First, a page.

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Gut Bacteria Linked to Inflammatory Skin Disease


Research presented at the EADV Spring Symposium 2021 investigated the link between gut bacteria and skin inflammation.

At the European Academy of Dermatology and Venereology’s (EADV) 2021 Spring Symposium, research was presented that suggested an imbalance in gut microbiota bacteria could play a significant role in the progression of inflammatory skin disease, Hidradenitis Suppurativa (HS).1 HS is a long-term, chronic skin condition that is prone to relapsing. 

Researchers gathered 15 patients with HS and collected fecal samples. The samples were analyzed for regions of bacterial 16S ribosomal ribonucleic acid (rRNA) gene to investigate differences in their gut microbiota.

It was discovered that the relative abundance of 3 genera of bacteria—unclassified Clostridiales, unclassified Firmicutes, and Fusicatenibacter—were significantly lower in patients with HS than the controls. Lower amounts of these bacteria are known to disrupt the regulatory balance within the gut and stimulate an inflammatory response.

“Our research provides evidence that the gut-skin axis is implicated in the progression of this chronic inflammatory skin disorder. While further evidence is required, our research suggests that dietary alteration and personalized probiotic supplementation might also be beneficial for HS patients, particularly since treatment options are limited for these individuals,” said Neslihan Demirel Ogut, MD, researcher at the Uşak University Training and Research Hospital, Uşak, Turkey.

The gastrointestinal tract has a wide variety of organisms, known collectively as the gut microbiome. Several trials have demonstrated that the gut microbiome and skin are intrinsically connected. and may offer defense against pathogens in the environment. This relationship, known as the gut-skin axis, has been linked to multiple inflammatory and autoimmune skin diseases, such as acne and psoriasis.

This connection prompted researchers to analyze the composition of HS patients’ intestinal microbiome. They hypothesized that imbalance may play a role in the high inflammatory burden of this condition. HS is a multifactorial disease caused by both genetic and environmental factors. Obesity and smoking can significantly exacerbate symptoms, and both of these have an impact on the gut microbiome.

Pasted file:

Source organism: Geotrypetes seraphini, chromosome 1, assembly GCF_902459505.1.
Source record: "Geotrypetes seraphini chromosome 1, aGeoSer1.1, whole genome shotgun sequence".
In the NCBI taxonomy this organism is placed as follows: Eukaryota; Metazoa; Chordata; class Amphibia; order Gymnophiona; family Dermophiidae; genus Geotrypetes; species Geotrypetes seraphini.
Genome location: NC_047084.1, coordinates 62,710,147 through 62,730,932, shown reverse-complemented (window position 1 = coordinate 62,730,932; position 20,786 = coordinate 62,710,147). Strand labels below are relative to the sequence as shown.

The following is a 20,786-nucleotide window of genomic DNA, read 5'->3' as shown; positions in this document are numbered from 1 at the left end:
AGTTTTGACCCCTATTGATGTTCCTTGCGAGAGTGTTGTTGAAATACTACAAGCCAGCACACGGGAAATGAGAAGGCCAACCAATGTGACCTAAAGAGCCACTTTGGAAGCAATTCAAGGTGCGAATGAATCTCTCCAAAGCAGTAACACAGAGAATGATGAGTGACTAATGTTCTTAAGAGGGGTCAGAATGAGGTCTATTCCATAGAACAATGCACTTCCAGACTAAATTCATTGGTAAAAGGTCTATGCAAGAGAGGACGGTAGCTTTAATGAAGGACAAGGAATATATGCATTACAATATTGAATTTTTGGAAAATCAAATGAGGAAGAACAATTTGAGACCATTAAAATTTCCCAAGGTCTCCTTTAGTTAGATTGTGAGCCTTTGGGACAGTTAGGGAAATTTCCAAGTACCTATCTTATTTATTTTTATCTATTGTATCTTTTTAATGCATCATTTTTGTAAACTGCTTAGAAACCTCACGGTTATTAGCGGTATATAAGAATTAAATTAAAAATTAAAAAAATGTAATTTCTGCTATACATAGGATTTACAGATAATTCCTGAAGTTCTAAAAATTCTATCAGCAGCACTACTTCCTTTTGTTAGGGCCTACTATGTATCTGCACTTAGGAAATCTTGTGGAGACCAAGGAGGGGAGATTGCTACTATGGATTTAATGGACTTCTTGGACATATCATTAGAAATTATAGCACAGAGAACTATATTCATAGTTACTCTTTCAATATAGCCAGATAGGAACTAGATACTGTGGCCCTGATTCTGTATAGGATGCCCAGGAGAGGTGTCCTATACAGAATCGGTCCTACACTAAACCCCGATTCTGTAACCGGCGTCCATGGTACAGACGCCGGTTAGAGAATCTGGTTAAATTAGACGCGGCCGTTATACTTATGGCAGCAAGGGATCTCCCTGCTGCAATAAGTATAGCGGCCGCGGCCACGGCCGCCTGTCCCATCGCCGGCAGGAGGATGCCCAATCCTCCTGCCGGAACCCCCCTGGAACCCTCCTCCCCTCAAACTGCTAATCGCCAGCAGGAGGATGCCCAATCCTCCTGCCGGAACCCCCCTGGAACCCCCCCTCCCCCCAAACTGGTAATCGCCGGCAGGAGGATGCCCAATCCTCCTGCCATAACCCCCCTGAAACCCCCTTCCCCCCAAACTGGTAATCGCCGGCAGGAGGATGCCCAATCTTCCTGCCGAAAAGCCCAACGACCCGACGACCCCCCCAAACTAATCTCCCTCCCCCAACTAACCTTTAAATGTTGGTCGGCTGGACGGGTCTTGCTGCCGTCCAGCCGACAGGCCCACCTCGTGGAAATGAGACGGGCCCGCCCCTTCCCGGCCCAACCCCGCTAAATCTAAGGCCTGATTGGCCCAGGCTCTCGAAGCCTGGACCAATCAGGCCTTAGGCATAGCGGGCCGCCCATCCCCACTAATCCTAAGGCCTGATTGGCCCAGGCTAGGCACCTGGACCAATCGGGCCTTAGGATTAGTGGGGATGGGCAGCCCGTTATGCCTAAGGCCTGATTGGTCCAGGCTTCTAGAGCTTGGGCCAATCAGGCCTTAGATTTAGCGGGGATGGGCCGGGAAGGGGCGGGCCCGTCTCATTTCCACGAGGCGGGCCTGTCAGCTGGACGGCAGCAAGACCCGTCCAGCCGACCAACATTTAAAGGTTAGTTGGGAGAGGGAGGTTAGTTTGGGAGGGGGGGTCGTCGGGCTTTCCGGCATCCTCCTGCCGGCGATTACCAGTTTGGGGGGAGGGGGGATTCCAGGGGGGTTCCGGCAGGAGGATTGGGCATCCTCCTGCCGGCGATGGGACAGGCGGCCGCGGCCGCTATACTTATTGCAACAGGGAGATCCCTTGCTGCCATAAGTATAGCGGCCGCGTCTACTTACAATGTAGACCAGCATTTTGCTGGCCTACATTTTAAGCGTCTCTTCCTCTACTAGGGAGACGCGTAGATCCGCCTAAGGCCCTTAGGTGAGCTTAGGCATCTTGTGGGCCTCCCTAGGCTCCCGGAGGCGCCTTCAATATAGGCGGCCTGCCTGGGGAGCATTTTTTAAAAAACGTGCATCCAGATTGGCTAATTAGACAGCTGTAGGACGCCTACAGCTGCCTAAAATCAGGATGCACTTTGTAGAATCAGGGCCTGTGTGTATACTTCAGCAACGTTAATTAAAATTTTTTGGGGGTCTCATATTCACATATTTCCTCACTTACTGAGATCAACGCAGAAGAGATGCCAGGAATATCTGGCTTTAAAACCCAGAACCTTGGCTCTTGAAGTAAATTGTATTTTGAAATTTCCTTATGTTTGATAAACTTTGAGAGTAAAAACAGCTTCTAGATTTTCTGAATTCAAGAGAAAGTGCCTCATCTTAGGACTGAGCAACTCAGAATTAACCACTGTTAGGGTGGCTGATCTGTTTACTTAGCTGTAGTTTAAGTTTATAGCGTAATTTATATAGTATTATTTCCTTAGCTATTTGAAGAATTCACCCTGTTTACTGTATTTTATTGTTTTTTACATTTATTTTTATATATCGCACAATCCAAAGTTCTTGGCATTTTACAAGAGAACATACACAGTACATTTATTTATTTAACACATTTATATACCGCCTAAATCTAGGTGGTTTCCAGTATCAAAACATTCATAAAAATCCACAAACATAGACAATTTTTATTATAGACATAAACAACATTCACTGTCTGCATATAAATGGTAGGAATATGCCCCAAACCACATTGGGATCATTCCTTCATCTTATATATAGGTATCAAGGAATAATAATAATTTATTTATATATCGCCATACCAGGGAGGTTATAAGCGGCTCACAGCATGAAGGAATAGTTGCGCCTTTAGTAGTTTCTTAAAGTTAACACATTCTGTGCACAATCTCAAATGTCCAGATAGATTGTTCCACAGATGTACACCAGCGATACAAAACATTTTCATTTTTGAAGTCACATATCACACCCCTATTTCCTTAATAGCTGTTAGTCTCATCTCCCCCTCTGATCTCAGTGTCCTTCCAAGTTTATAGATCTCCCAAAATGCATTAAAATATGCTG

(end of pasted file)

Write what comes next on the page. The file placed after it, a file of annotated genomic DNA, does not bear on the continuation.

Also, it has been found that gut microbiota has a critical role in health through the development of immune response. Bacteria in the gut produce short-chain fatty acids (SCFA) and SCFA regulate the balance between immune cells that stimulate or suppress an inflammatory response. If this balance is disrupted, such as a reduce amount of these organisms in HS patients, it may induce an unwanted inflammatory response. 

“As one of the preliminary studies investigating HS, this pioneering research lays the foundation for future research into the management of this debilitating condition. It is an exciting breakthrough in a topic currently at the forefront of scientific research,” said Marie-Aleth Richard, PhD, a EADV board member and professor at the University Hospital of La Timone, Marseille, France.

Further studies are required to understand and explain the connections between the gut microbiota and inflammatory state in HS patients.


1. Demirel Ogut N. Link Between the Gut and Inflammatory Skin Disease Exposed. Accessed May 11, 2021. Published online May 7, 2021. https://www.eurekalert.org/pub_releases/2021-05/sc-tro050621.php

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